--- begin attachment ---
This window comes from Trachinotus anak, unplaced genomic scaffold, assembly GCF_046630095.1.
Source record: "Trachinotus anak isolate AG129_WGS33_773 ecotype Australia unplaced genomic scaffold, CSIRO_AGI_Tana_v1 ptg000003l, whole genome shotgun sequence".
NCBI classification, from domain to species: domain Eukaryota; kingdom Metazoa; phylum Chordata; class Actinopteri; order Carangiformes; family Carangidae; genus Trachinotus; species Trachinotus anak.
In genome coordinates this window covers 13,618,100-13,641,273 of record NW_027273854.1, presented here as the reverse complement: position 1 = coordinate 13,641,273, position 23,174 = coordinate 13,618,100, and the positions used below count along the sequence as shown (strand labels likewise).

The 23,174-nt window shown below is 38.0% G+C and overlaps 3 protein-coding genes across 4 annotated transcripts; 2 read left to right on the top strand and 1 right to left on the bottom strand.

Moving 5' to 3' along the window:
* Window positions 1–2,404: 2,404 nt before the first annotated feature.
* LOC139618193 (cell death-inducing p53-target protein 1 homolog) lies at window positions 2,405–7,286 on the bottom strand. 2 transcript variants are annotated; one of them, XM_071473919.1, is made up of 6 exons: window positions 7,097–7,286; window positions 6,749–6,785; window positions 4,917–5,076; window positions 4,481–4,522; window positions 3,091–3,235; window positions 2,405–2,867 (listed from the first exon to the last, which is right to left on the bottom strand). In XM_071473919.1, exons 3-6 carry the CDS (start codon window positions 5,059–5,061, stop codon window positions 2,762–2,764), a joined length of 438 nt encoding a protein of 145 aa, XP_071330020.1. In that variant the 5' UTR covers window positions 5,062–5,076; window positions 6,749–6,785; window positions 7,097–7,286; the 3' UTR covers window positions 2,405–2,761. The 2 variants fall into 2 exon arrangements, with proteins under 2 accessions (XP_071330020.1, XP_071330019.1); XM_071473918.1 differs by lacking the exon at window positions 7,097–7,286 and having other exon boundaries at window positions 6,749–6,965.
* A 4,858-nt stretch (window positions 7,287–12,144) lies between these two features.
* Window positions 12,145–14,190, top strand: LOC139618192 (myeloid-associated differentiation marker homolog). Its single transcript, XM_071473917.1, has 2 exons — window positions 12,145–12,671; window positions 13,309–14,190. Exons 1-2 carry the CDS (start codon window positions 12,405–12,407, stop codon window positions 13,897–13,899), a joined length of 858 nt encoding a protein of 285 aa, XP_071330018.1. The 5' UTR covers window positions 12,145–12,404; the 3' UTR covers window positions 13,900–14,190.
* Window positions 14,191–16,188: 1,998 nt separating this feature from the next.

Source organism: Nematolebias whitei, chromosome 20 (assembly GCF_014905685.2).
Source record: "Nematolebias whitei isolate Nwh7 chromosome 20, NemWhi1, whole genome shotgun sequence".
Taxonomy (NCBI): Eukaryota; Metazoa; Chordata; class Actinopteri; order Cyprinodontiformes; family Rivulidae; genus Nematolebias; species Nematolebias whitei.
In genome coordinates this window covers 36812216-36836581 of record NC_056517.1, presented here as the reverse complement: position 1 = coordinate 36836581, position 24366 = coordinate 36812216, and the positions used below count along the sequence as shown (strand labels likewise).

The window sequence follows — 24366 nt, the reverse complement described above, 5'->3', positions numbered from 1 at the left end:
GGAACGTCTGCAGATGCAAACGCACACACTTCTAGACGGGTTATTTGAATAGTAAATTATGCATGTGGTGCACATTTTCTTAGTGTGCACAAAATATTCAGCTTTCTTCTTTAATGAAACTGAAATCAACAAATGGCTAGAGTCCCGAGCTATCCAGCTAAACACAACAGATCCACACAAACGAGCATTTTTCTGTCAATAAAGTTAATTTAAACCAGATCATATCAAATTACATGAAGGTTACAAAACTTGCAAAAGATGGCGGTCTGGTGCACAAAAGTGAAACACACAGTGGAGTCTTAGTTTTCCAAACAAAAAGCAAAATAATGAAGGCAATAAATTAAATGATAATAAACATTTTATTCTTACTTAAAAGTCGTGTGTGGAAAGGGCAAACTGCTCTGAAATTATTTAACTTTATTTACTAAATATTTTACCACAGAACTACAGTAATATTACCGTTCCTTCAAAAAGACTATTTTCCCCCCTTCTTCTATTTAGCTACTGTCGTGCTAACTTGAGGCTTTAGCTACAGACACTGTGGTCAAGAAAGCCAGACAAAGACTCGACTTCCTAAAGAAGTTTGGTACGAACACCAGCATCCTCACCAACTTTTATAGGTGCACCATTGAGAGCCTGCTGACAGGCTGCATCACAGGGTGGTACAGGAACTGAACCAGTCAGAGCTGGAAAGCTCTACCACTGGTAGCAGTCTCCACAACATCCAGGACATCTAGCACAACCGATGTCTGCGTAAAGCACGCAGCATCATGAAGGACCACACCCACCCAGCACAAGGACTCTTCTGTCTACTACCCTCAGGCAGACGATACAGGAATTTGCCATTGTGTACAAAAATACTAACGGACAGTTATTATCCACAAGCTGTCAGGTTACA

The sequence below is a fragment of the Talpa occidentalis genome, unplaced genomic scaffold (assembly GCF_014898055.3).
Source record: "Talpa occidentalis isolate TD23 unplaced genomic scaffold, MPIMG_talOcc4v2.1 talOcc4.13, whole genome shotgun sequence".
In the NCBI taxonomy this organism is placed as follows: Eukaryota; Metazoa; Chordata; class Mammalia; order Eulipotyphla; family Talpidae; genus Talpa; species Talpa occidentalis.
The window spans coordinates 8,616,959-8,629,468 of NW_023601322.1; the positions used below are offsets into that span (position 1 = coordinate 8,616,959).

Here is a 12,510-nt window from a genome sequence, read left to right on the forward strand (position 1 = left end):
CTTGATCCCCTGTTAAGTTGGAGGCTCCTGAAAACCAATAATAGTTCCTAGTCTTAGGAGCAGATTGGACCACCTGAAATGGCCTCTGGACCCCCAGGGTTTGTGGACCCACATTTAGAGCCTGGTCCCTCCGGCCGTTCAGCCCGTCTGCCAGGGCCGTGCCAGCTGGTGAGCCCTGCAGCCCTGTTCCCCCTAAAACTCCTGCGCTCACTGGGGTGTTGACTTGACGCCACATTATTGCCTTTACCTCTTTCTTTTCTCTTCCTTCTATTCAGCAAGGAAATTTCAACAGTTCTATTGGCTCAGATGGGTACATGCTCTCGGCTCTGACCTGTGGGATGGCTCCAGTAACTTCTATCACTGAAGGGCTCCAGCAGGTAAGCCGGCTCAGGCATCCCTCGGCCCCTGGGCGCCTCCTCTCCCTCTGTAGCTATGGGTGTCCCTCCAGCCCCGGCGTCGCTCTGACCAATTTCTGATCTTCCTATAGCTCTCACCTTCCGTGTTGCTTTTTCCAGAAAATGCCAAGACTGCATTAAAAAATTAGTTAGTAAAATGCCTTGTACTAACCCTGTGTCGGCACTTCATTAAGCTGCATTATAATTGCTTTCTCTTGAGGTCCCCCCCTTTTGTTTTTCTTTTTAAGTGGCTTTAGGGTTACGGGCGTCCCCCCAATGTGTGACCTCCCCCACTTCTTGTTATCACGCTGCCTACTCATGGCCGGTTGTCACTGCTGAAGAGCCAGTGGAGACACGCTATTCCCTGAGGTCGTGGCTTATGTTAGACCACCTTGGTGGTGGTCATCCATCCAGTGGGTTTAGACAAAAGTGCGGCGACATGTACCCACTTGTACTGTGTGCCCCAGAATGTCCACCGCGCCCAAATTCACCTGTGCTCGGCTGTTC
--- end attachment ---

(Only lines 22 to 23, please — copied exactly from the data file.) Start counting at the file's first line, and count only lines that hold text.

Here is a 12,510-nt window from a genome sequence, read left to right on the forward strand (position 1 = left end):
CTTGATCCCCTGTTAAGTTGGAGGCTCCTGAAAACCAATAATAGTTCCTAGTCTTAGGAGCAGATTGGACCACCTGAAATGGCCTCTGGACCCCCAGGGTTTGTGGACCCACATTTAGAGCCTGGTCCCTCCGGCCGTTCAGCCCGTCTGCCAGGGCCGTGCCAGCTGGTGAGCCCTGCAGCCCTGTTCCCCCTAAAACTCCTGCGCTCACTGGGGTGTTGACTTGACGCCACATTATTGCCTTTACCTCTTTCTTTTCTCTTCCTTCTATTCAGCAAGGAAATTTCAACAGTTCTATTGGCTCAGATGGGTACATGCTCTCGGCTCTGACCTGTGGGATGGCTCCAGTAACTTCTATCACTGAAGGGCTCCAGCAGGTAAGCCGGCTCAGGCATCCCTCGGCCCCTGGGCGCCTCCTCTCCCTCTGTAGCTATGGGTGTCCCTCCAGCCCCGGCGTCGCTCTGACCAATTTCTGATCTTCCTATAGCTCTCACCTTCCGTGTTGCTTTTTCCAGAAAATGCCAAGACTGCATTAAAAAATTAGTTAGTAAAATGCCTTGTACTAACCCTGTGTCGGCACTTCATTAAGCTGCATTATAATTGCTTTCTCTTGAGGTCCCCCCCTTTTGTTTTTCTTTTTAAGTGGCTTTAGGGTTACGGGCGTCCCCCCAATGTGTGACCTCCCCCACTTCTTGTTATCACGCTGCCTACTCATGGCCGGTTGTCACTGCTGAAGAGCCAGTGGAGACACGCTATTCCCTGAGGTCGTGGCTTATGTTAGACCACCTTGGTGGTGGTCATCCATCCAGTGGGTTTAGACAAAAGTGCGGCGACATGTACCCACTTGTACTGTGTGCCCCAGAATGTCCACCGCGCCCAAATTCACCTGTGCTCGGCTGTTC